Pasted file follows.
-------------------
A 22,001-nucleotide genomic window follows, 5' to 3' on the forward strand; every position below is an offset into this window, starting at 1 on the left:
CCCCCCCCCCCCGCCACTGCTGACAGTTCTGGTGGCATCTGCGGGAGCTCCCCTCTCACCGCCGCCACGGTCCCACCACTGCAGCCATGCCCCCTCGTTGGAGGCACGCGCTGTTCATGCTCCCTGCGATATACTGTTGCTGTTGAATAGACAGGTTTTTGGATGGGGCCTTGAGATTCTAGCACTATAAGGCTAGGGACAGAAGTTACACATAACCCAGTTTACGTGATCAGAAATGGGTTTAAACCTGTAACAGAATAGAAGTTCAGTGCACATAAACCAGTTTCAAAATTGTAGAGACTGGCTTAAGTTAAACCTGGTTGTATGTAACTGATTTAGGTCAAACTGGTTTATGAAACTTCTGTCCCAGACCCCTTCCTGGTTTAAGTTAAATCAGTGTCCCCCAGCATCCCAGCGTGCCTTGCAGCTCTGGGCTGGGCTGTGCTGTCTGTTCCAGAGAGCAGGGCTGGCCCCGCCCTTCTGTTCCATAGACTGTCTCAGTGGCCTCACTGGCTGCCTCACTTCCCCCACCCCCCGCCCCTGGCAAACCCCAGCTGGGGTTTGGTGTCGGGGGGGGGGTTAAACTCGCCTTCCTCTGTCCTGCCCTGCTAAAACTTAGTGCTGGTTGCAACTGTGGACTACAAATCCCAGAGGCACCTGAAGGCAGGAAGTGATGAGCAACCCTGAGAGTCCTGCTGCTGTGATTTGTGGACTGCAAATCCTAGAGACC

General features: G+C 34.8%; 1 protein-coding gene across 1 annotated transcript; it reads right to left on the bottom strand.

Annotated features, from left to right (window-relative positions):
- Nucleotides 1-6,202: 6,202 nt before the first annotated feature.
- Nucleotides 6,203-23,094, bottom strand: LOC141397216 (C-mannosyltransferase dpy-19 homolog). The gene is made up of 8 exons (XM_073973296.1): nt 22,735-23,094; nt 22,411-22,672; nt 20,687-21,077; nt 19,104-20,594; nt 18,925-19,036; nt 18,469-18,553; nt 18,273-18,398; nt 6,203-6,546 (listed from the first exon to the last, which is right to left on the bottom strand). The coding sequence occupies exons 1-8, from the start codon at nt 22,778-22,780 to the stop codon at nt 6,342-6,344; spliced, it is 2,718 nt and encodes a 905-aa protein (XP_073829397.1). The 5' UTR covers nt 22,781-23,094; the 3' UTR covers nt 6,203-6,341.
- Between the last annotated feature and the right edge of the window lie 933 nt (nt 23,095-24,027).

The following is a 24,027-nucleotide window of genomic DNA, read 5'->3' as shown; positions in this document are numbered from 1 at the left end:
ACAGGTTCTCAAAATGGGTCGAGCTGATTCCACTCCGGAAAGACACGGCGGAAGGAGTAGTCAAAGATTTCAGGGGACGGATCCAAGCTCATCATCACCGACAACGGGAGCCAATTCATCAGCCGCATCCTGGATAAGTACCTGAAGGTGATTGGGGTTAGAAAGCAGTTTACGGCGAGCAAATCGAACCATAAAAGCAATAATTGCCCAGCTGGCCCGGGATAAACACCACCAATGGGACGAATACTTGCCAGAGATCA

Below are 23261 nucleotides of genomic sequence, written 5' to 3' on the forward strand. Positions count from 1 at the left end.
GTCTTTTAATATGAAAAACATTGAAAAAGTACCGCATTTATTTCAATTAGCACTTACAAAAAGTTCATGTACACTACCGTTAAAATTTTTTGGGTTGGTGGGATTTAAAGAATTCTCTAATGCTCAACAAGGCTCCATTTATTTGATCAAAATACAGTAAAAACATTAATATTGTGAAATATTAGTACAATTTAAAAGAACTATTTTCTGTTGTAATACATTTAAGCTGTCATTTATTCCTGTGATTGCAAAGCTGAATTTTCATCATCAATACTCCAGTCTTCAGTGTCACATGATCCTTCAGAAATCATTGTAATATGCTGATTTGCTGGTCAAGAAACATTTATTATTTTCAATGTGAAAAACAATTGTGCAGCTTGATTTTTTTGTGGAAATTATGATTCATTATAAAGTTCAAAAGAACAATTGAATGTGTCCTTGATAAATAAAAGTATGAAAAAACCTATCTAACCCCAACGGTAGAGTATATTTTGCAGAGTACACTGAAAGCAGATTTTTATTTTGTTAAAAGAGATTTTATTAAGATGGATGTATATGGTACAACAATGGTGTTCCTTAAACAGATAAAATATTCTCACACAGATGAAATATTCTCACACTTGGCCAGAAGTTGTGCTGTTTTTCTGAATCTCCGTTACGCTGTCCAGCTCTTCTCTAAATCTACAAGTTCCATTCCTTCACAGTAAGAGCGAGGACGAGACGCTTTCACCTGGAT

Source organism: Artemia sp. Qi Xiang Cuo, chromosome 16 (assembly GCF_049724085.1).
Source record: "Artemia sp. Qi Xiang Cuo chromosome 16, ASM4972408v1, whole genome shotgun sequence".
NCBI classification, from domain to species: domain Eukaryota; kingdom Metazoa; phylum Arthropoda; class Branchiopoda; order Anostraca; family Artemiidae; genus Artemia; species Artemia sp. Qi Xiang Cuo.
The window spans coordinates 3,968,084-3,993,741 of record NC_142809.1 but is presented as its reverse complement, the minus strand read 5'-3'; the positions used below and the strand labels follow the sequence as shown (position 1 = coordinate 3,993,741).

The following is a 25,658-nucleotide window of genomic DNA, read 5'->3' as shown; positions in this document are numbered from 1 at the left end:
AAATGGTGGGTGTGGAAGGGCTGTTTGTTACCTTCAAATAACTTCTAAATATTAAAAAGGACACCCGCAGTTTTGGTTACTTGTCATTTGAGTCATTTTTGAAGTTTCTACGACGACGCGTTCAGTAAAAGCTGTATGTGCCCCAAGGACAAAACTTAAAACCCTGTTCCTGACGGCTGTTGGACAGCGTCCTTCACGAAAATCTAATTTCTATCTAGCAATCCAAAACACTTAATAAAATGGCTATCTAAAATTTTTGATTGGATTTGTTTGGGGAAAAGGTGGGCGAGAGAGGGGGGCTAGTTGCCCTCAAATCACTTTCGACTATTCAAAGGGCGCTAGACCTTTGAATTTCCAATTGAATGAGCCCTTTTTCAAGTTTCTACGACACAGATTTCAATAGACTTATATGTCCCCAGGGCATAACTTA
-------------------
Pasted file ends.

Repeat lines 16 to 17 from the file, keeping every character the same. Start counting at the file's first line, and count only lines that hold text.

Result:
The following is a 25,658-nucleotide window of genomic DNA, read 5'->3' as shown; positions in this document are numbered from 1 at the left end:
AAATGGTGGGTGTGGAAGGGCTGTTTGTTACCTTCAAATAACTTCTAAATATTAAAAAGGACACCCGCAGTTTTGGTTACTTGTCATTTGAGTCATTTTTGAAGTTTCTACGACGACGCGTTCAGTAAAAGCTGTATGTGCCCCAAGGACAAAACTTAAAACCCTGTTCCTGACGGCTGTTGGACAGCGTCCTTCACGAAAATCTAATTTCTATCTAGCAATCCAAAACACTTAATAAAATGGCTATCTAAAATTTTTGATTGGATTTGTTTGGGGAAAAGGTGGGCGAGAGAGGGGGGCTAGTTGCCCTCAAATCACTTTCGACTATTCAAAGGGCGCTAGACCTTTGAATTTCCAATTGAATGAGCCCTTTTTCAAGTTTCTACGACACAGATTTCAATAGACTTATATGTCCCCAGGGCATAACTTA